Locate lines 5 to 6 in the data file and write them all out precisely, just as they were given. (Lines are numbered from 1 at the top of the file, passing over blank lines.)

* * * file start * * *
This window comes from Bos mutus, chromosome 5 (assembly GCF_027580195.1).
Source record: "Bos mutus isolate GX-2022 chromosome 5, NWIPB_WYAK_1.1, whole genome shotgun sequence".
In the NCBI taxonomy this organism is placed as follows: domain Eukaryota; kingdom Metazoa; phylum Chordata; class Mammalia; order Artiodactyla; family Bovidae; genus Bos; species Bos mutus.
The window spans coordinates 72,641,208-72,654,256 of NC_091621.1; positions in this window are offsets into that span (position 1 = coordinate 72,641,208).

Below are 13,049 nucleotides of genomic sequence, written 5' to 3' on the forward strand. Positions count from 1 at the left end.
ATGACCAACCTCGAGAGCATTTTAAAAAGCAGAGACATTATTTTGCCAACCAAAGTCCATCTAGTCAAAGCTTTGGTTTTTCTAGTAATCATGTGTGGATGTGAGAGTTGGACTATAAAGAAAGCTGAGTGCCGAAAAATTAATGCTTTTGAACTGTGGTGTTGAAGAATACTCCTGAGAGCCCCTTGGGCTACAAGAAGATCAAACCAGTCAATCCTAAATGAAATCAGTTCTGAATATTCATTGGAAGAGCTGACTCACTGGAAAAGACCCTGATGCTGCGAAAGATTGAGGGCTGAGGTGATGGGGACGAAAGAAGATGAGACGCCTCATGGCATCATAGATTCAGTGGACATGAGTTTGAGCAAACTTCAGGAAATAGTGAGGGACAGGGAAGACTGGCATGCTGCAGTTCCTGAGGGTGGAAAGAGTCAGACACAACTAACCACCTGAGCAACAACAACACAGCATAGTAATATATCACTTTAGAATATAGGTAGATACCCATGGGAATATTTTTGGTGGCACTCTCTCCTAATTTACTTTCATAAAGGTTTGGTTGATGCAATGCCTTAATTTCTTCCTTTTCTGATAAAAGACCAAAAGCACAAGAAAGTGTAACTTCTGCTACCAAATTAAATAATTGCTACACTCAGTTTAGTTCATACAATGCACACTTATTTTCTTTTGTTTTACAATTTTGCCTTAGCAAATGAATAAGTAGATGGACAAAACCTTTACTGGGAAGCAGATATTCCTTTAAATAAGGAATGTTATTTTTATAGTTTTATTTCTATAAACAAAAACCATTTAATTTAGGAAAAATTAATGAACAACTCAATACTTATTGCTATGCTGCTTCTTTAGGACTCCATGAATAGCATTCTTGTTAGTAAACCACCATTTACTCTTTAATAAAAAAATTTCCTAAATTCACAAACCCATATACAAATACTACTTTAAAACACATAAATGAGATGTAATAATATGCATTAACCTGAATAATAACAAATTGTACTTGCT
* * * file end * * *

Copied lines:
Below are 13,049 nucleotides of genomic sequence, written 5' to 3' on the forward strand. Positions count from 1 at the left end.
ATGACCAACCTCGAGAGCATTTTAAAAAGCAGAGACATTATTTTGCCAACCAAAGTCCATCTAGTCAAAGCTTTGGTTTTTCTAGTAATCATGTGTGGATGTGAGAGTTGGACTATAAAGAAAGCTGAGTGCCGAAAAATTAATGCTTTTGAACTGTGGTGTTGAAGAATACTCCTGAGAGCCCCTTGGGCTACAAGAAGATCAAACCAGTCAATCCTAAATGAAATCAGTTCTGAATATTCATTGGAAGAGCTGACTCACTGGAAAAGACCCTGATGCTGCGAAAGATTGAGGGCTGAGGTGATGGGGACGAAAGAAGATGAGACGCCTCATGGCATCATAGATTCAGTGGACATGAGTTTGAGCAAACTTCAGGAAATAGTGAGGGACAGGGAAGACTGGCATGCTGCAGTTCCTGAGGGTGGAAAGAGTCAGACACAACTAACCACCTGAGCAACAACAACACAGCATAGTAATATATCACTTTAGAATATAGGTAGATACCCATGGGAATATTTTTGGTGGCACTCTCTCCTAATTTACTTTCATAAAGGTTTGGTTGATGCAATGCCTTAATTTCTTCCTTTTCTGATAAAAGACCAAAAGCACAAGAAAGTGTAACTTCTGCTACCAAATTAAATAATTGCTACACTCAGTTTAGTTCATACAATGCACACTTATTTTCTTTTGTTTTACAATTTTGCCTTAGCAAATGAATAAGTAGATGGACAAAACCTTTACTGGGAAGCAGATATTCCTTTAAATAAGGAATGTTATTTTTATAGTTTTATTTCTATAAACAAAAACCATTTAATTTAGGAAAAATTAATGAACAACTCAATACTTATTGCTATGCTGCTTCTTTAGGACTCCATGAATAGCATTCTTGTTAGTAAACCACCATTTACTCTTTAATAAAAAAATTTCCTAAATTCACAAACCCATATACAAATACTACTTTAAAACACATAAATGAGATGTAATAATATGCATTAACCTGAATAATAACAAATTGTACTTGCT